Little progress as spending talks push past weekend

Little progress as spending talks push past weekend
© Greg Nash
Top appropriators made little progress in crafting a new spending deal over the weekend, leaving them little time to reach a deal before a Dec. 20 deadline. 
House Appropriations Committee Chairwoman Nita LoweyNita Sue LoweyTop House Democrats call for watchdog probe into Pompeo's Jerusalem speech With Biden, advocates sense momentum for lifting abortion funding ban Progressives look to flex their muscle in next Congress after primary wins MORE (D-N.Y.) and her Senate counterpart Richard ShelbyRichard Craig ShelbyThe Hill's Morning Report - Sponsored by Facebook - Republicans lawmakers rebuke Trump on election Senate to push funding bill vote up against shutdown deadline Senate GOP eyes early exit MORE (R-Ala.) had hoped to work out politically contentious issues in the spending packages by the end of the weekend, leaving only the toughest issues for leadership to hammer out.

The talks began on Friday, when top Democrats and Republicans from 12 appropriations subcommittees responsible for annual spending bills submitted progress from their own talks to the full committee chairs, leaving them to haggle over tough issues such as how to tackle President TrumpDonald John TrumpCensus Bureau intends to wrap up count on Oct. 5 despite judge's order Top House Republican calls for probe of source of NYT Trump tax documents New Yorkers report receiving ballots with wrong name, voter addresses MORE's proposed border wall.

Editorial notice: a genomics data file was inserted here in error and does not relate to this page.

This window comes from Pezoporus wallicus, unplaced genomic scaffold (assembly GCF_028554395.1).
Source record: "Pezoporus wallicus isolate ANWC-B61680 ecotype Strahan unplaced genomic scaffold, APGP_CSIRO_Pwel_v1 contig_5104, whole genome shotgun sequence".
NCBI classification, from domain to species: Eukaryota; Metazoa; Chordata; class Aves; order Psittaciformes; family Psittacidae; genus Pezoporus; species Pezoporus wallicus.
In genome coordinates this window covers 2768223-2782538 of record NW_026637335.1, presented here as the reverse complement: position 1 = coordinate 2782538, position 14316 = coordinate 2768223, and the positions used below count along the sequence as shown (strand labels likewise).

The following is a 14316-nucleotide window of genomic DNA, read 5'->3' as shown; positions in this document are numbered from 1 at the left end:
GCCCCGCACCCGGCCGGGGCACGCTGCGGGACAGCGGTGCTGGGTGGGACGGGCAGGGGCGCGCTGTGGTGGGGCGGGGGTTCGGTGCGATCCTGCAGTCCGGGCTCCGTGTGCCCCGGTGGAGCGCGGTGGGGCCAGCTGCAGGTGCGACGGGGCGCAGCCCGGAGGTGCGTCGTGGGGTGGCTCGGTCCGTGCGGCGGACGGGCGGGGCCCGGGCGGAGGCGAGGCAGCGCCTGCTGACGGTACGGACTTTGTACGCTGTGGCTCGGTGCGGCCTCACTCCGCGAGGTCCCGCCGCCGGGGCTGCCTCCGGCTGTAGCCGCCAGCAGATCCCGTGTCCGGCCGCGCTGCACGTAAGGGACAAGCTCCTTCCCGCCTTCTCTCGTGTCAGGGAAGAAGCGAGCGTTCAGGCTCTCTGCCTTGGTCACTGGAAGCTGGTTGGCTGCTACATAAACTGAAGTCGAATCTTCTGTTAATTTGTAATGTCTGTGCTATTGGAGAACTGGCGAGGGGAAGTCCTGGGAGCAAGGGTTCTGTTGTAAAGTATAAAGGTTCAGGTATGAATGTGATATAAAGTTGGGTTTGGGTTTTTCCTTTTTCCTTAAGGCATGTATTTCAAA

Other contentious issues included immigration enforcement, abortion and Trump's use of emergency powers to transfer military funds toward the wall.

Appropriators have just days to work out a deal on the issues if they are to move packages of spending bills through both the House and Senate by Dec. 20 to avoid a shutdown. Without new spending bills, Congress would have to pass a stopgap funding measure to prevent a government closure.

Shelby has suggested a stopgap could extend as far as March, but House Speaker Nancy PelosiNancy PelosiAirline industry applauds Democrats for including aid in coronavirus relief package Democrats unveil scaled-down .2T coronavirus relief package Trump tax reveal roils presidential race MORE (D-Calif.) said last week it could go until just after Christmas.

Whether President Trump will agree to sign another stopgap without a deal on the wall remains an open question. Last year, the fight over the wall led to a 35-day shutdown.
There are reasons to think both sides would want to avoid a shutdown this time, given a presidential election that is less than a year away. But Trump is seen as a wild card in the negotiations, and tensions are high with House Democrats expected to impeach Trump before Christmas.